For those of you who have had the pleasure (pun intended) of having an orgasm, you know that it is a sweet and satisfying sensation like no other. All women are different — some are quick to orgasm (did you know you could have one just by thinking about it), while others need to be warmed up for quite a while. When it happens, though, your entire body and soul feel utterly amazing. So do you ever wonder what exactly is happening when you are about to reach your climax? Here's the deal:
- Once a woman becomes sexually aroused, her heart begins to beat quicker, and she breathes faster. She'll tighten various muscles all over her body. Her breasts will enlarge slightly, and her nipples will become erect. Some women's faces, necks, or chests will become flushed. Also, her clitoris enlarges.
- She'll notice that her vagina will have created a natural lubricant that will make sex much more enjoyable (if you're too dry, then sex can really hurt).
- Her labia (lips) will flatten out and open up. Inside, her vagina will lengthen and widen (preparing for you know what). All this happens because blood rushes to the pelvic area — called engorgement — and creates a pleasurably warm sensation in that area (you know what I'm talking about).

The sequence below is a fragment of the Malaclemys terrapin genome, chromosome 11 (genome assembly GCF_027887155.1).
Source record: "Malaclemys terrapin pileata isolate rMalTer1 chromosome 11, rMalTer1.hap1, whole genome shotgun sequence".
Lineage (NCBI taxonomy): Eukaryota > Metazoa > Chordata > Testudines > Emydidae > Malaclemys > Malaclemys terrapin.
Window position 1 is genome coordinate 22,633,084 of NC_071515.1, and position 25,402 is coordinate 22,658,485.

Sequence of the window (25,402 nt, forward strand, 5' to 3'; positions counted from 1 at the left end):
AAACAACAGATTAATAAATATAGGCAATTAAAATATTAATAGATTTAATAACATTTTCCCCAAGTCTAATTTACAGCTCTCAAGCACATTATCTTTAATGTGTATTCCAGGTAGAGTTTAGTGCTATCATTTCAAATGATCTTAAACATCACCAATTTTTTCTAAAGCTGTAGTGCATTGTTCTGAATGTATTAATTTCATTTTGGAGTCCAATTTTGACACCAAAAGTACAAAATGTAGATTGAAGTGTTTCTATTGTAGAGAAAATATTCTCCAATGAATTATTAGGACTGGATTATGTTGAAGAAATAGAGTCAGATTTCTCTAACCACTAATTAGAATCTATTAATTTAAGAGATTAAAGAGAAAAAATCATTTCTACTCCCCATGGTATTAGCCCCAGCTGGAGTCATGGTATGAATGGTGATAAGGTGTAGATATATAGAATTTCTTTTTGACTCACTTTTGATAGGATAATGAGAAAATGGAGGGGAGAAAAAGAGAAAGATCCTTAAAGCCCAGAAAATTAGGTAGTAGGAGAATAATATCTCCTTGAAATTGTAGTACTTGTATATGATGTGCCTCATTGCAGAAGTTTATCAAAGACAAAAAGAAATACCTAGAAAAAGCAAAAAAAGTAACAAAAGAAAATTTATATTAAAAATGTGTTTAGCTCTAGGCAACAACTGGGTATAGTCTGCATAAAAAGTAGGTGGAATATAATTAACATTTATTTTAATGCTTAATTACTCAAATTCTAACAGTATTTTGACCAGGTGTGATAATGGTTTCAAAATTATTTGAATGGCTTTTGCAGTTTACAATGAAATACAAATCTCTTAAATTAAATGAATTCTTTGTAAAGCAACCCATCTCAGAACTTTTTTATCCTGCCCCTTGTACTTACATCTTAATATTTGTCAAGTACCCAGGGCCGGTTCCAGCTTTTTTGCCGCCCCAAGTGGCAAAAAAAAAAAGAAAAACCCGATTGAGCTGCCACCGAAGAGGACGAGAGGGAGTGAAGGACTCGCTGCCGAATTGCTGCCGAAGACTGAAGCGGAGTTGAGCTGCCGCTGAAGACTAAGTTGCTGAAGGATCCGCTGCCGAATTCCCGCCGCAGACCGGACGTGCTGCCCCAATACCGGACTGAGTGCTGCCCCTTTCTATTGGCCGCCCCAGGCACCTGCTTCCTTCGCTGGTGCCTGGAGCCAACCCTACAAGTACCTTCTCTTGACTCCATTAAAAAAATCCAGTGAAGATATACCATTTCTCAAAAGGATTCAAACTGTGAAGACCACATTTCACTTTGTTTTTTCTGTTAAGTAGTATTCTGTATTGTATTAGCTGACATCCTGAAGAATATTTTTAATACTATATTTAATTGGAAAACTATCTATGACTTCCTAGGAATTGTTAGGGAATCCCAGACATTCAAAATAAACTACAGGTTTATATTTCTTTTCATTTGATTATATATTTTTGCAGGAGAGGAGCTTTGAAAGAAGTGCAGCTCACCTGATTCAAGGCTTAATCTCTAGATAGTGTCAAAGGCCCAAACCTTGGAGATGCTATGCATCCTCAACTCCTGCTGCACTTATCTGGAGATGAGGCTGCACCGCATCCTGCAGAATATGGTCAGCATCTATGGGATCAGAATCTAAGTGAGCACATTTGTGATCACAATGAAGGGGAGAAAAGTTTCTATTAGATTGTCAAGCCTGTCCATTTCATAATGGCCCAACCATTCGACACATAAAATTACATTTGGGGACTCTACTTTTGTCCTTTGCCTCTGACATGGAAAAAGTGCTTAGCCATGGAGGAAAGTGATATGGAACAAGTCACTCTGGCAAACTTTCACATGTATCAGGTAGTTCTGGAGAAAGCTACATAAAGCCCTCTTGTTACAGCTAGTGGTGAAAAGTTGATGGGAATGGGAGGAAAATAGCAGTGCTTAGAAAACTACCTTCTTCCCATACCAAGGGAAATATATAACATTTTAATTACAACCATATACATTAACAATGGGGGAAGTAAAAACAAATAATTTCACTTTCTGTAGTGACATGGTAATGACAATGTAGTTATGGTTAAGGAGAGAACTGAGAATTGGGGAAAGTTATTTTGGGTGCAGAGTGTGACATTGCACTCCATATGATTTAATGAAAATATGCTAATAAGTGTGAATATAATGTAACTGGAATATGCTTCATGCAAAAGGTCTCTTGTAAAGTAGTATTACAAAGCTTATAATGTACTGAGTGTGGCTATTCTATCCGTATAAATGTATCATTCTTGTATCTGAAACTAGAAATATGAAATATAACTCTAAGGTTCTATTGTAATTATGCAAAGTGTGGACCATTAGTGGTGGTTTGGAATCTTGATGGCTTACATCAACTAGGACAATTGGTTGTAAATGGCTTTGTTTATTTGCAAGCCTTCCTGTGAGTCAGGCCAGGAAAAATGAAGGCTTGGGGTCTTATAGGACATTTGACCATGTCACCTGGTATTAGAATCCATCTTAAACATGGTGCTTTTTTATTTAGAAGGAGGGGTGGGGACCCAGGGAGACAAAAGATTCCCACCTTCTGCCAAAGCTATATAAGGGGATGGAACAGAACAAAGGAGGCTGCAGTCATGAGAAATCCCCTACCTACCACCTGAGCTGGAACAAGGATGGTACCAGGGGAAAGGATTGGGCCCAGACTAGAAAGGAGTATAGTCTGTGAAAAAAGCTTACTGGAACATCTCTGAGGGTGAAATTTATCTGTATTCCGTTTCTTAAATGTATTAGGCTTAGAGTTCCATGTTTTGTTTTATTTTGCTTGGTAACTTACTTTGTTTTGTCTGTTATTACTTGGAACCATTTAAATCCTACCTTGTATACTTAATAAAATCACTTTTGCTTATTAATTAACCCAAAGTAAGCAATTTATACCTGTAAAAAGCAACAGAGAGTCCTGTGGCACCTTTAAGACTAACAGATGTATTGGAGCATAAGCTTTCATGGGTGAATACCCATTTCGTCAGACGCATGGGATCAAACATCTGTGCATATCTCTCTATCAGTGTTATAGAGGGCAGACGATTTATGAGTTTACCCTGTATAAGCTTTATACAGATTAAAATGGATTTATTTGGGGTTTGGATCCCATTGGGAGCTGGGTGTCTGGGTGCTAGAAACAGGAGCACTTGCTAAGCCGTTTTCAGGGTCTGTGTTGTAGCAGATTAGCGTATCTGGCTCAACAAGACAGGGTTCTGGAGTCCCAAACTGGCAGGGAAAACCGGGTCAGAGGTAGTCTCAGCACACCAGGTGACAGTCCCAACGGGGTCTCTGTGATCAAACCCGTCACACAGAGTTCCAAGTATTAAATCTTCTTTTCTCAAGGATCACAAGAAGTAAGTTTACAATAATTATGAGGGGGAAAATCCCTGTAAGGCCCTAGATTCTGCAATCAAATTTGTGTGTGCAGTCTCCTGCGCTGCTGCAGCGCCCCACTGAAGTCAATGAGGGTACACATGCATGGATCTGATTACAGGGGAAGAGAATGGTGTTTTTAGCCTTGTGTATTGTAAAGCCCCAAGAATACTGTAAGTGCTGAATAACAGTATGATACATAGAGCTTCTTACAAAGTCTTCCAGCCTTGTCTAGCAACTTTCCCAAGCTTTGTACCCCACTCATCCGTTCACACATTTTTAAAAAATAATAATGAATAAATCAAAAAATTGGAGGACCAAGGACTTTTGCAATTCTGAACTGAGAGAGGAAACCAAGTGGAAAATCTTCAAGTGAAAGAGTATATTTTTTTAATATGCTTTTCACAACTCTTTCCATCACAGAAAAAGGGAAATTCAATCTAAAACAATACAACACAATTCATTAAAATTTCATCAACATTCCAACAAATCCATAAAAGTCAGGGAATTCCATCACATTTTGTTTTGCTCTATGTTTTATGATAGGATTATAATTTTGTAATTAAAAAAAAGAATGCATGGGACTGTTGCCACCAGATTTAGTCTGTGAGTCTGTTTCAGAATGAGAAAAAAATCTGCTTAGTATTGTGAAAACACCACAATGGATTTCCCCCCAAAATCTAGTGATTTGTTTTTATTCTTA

- As arousal continues, everything becomes even more enlarged, and all the changes mentioned above become more pronounced. Yet the woman's clitoris actually retracts under the hood and gets 50 percent shorter right before she climaxes.
- When the woman reaches orgasm, her skin will flush, and muscles all over her body will continue to contract. Blood pressure, heart rate, and breathing rates will continue to rise.
- In the vagina itself, she'll feel rhythmic contractions in the outer part of the vagina, in her uterus, and in her anus. These intense pulses happen about once every second. Mild orgasms have three to five pulses, and intense orgasms have 10 to 15.
— Additional reporting by Tara Block